Thursday, March 10, 2016

159 and 160. Susanna (Suky) and Wilmouth Fawn

This month's entry brings us a hard truth about schools in the Early Republic. Even among the most privileged classes, child mortality was a fact of life, and running a school sometimes meant facing a student's death.

There are two students with the surname Fawn in my rolls of the Mordecai school. Suky Fawn (or "Sucky", as I have it transcribed) and Wilmot Fawn. Both were enrolled for only one session (the second half of 1812), and both have a Captain Fawn as the adult name on the account. Suky Fawn died at the school in August 1812.

We'll get to Suky in a minute, but .... Wilmot? I have that student marked as male in my dissertation, because, well, it sounded like a male name. I must not have found any other reason to think that, because (as it turns out) "Wilmot" was Wilmoth L. Fawn (b. 1795 in Franklin NC), daughter of Capt. William Fawn* (1768-1809) (a Revolutionary War veteran) and his wife Elizabeth Harrison (1759-1847) of Franklin, NC. Wilmouth Fawn married Samuel Aaron Devaney (1779-1857) in 1818. Wilmoth Fawn Devaney had at least ten children, all born in North Carolina between 1819 and 1829, except one son, Ellis, who is shown as being born in 1843 (when Wilmoth was 47).  Of her sons, Frank Devaney was a Civil War veteran (CSA), who lived till 1925 in Oregon.  Wilmoth Fawn Devaney died in Roane County, Tennessee in 1854, age 58. (Her name is found, variously, as Wilmouth, Wilmuth, even Wilmarth.)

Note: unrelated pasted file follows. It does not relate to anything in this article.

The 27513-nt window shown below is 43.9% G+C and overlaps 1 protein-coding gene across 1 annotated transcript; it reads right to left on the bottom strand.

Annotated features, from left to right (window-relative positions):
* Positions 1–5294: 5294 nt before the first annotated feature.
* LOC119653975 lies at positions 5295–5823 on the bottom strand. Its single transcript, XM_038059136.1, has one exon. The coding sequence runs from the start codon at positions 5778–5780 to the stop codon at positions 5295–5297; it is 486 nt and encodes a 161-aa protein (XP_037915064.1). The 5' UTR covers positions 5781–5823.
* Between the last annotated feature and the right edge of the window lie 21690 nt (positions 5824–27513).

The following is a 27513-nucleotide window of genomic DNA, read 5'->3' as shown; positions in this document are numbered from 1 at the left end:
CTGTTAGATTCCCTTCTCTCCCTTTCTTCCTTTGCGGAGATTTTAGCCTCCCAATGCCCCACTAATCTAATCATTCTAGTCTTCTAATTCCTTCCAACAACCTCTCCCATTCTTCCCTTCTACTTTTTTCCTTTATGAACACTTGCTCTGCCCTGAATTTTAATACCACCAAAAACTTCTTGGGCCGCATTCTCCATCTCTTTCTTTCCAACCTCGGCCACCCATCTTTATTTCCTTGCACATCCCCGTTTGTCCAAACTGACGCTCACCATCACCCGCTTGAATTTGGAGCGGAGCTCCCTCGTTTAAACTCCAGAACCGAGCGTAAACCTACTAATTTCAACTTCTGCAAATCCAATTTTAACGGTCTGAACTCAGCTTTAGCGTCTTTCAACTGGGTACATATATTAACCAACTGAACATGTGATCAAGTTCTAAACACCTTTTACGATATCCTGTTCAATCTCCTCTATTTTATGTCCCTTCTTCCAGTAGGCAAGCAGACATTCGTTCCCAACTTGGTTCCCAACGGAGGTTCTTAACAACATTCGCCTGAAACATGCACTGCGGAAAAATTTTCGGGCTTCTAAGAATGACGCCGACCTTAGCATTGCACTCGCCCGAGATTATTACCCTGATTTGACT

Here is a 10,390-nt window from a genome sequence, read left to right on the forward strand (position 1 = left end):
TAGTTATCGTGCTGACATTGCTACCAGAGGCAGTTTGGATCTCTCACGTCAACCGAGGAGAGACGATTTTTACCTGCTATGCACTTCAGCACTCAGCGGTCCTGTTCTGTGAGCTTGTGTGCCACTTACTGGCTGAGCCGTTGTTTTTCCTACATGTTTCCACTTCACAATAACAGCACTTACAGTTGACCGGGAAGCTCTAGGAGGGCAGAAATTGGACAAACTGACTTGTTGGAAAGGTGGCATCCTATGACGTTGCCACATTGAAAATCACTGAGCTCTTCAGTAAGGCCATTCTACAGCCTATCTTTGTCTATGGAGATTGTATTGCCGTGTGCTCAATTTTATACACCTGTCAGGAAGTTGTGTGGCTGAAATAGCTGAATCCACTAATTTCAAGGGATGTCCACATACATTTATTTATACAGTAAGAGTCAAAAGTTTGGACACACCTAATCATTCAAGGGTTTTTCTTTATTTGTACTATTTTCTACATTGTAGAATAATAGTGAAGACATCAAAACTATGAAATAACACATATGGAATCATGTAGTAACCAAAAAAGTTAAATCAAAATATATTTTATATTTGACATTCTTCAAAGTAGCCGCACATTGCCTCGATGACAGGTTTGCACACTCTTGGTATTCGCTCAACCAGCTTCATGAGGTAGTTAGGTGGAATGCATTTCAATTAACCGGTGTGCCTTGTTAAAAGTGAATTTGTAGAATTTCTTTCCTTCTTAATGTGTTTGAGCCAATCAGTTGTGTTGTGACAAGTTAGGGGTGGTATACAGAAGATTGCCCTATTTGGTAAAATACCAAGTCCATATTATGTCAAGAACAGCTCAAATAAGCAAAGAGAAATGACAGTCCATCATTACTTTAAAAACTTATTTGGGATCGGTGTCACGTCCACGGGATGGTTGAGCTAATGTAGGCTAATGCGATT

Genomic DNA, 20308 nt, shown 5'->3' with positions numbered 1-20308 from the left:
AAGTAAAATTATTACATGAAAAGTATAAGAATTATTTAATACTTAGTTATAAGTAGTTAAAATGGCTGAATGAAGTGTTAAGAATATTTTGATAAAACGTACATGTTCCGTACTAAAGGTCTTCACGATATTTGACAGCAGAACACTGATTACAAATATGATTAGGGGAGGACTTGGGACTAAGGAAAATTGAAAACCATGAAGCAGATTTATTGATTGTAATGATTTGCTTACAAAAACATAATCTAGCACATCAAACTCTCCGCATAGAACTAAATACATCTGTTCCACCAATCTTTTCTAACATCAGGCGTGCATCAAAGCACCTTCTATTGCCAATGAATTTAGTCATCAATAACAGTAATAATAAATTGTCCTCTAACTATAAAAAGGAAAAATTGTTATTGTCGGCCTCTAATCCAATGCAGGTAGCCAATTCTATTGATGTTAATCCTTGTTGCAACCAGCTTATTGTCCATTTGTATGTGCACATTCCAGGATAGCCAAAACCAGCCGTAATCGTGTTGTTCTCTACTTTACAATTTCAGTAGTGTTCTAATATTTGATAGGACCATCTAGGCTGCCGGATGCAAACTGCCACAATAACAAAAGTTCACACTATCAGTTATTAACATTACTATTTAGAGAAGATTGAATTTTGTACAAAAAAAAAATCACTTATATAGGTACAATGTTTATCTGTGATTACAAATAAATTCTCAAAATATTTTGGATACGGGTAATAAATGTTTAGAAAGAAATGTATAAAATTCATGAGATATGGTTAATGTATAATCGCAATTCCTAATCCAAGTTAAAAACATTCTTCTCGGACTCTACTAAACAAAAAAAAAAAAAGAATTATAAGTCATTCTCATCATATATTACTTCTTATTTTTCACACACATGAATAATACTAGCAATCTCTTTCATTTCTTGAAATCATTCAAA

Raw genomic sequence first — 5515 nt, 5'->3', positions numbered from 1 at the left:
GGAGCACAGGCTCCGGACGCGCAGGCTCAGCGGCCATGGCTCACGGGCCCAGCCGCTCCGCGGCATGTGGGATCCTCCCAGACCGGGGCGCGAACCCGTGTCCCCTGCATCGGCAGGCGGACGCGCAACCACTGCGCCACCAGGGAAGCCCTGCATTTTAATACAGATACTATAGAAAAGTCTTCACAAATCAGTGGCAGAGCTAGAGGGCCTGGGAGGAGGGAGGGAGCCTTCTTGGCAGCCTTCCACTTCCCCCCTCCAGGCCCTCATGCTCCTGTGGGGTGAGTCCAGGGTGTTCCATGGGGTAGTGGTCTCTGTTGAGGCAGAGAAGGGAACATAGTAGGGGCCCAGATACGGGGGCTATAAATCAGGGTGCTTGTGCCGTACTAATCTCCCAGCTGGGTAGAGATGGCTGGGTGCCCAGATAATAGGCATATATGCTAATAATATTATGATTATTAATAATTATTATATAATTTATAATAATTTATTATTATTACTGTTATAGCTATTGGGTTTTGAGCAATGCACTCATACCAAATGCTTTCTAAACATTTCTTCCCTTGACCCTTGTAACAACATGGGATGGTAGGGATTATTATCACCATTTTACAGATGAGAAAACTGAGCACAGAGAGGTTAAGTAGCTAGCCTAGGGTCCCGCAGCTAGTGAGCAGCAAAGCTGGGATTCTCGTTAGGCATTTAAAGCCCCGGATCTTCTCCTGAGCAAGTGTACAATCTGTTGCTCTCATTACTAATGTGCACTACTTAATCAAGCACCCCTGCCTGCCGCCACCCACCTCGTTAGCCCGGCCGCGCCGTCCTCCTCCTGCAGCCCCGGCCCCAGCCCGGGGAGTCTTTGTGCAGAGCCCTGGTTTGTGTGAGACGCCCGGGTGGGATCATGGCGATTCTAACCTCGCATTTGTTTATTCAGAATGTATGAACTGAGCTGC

And Wilmouth's younger sister Susanna Fawn (b. 1799) must have been our unfortunate "Suky". "The death of Miss Fawn must also have been a severe shock," wrote Samuel Mordecai to his sister Rachel in September 1812, "for I can well imagine how it affected you all." (Mordecai Family Papers at the Southern Historical Collection).

*A different (but possibly related) "Capt. Fawn" of Norfolk VA seems to have been the uncle of student Eliza Armistead; but he died in 1818, according to a letter from Rachel Mordecai to her sister Ellen (8 February 1818, Southern Historical Collection.

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